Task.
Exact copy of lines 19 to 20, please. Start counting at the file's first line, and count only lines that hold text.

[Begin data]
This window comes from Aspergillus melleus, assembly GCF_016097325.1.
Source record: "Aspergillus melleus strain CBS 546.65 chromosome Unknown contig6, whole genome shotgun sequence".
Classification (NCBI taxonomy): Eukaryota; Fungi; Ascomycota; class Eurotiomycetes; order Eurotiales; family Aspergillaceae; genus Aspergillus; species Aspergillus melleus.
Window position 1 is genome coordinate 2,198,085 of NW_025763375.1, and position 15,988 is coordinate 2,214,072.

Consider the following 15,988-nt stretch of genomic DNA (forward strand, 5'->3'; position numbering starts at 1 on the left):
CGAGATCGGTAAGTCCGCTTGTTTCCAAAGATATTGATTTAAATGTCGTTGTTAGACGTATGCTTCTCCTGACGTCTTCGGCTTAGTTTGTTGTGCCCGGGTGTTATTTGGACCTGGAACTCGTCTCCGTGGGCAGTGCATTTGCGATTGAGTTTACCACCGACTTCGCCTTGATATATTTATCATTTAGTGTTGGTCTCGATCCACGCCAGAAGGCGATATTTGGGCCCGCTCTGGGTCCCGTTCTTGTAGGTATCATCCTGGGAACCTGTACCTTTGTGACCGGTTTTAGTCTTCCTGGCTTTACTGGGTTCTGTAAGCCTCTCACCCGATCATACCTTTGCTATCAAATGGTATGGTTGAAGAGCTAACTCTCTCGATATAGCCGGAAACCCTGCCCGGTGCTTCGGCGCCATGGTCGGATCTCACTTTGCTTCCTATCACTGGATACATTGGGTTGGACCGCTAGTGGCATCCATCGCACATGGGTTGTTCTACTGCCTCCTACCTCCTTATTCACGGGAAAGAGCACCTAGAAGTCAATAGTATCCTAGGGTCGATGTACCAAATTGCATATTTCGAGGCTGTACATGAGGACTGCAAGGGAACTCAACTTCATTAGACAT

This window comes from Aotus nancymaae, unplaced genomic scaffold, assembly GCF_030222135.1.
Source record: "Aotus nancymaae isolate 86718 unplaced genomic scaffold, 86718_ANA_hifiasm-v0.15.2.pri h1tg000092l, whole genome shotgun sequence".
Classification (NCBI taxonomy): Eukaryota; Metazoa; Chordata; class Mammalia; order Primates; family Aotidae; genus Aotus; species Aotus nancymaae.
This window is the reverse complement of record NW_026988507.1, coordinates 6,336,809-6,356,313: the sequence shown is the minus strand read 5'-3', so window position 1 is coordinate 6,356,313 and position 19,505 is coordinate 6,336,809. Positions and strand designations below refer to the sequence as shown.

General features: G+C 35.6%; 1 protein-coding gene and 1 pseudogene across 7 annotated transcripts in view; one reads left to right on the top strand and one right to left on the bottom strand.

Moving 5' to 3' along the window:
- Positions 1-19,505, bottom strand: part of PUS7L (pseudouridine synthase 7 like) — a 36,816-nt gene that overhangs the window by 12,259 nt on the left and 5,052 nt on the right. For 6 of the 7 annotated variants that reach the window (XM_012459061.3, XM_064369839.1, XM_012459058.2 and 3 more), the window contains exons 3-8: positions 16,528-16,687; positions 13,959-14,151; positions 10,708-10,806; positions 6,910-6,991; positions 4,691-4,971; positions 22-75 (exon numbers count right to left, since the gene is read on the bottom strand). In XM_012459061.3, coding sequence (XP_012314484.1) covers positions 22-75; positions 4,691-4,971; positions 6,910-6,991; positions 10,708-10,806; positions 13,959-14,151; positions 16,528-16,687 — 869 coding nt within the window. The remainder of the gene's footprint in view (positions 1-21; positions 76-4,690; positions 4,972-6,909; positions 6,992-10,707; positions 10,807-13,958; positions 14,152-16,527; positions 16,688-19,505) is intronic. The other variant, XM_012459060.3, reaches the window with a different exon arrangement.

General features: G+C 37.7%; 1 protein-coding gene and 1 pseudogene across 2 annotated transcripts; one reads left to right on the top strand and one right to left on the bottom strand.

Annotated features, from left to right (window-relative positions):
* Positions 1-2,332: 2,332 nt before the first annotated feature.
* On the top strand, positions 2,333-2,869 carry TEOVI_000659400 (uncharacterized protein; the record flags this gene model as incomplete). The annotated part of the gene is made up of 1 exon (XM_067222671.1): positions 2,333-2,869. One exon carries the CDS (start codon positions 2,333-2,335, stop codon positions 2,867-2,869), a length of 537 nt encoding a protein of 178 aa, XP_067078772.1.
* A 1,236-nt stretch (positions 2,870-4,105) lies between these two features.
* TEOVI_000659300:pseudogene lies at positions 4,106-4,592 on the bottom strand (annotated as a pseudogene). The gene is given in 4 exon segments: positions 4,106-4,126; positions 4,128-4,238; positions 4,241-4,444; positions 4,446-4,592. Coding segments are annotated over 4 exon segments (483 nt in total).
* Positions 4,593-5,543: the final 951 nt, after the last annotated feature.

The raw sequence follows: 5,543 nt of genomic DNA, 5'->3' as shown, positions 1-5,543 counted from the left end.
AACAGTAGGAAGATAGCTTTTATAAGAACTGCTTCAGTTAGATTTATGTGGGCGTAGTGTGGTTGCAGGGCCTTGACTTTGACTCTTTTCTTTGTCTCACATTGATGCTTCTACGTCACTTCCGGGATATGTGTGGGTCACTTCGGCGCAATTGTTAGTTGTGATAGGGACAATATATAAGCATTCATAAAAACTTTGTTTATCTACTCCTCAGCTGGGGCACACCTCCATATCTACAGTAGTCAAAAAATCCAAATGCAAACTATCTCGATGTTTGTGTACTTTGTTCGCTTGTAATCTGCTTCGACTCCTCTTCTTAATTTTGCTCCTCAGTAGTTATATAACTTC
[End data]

* TEOVI_000659300:pseudogene lies at positions 4,106-4,592 on the bottom strand (annotated as a pseudogene). The gene is given in 4 exon segments: positions 4,106-4,126; positions 4,128-4,238; positions 4,241-4,444; positions 4,446-4,592. Coding segments are annotated over 4 exon segments (483 nt in total).
* Positions 4,593-5,543: the final 951 nt, after the last annotated feature.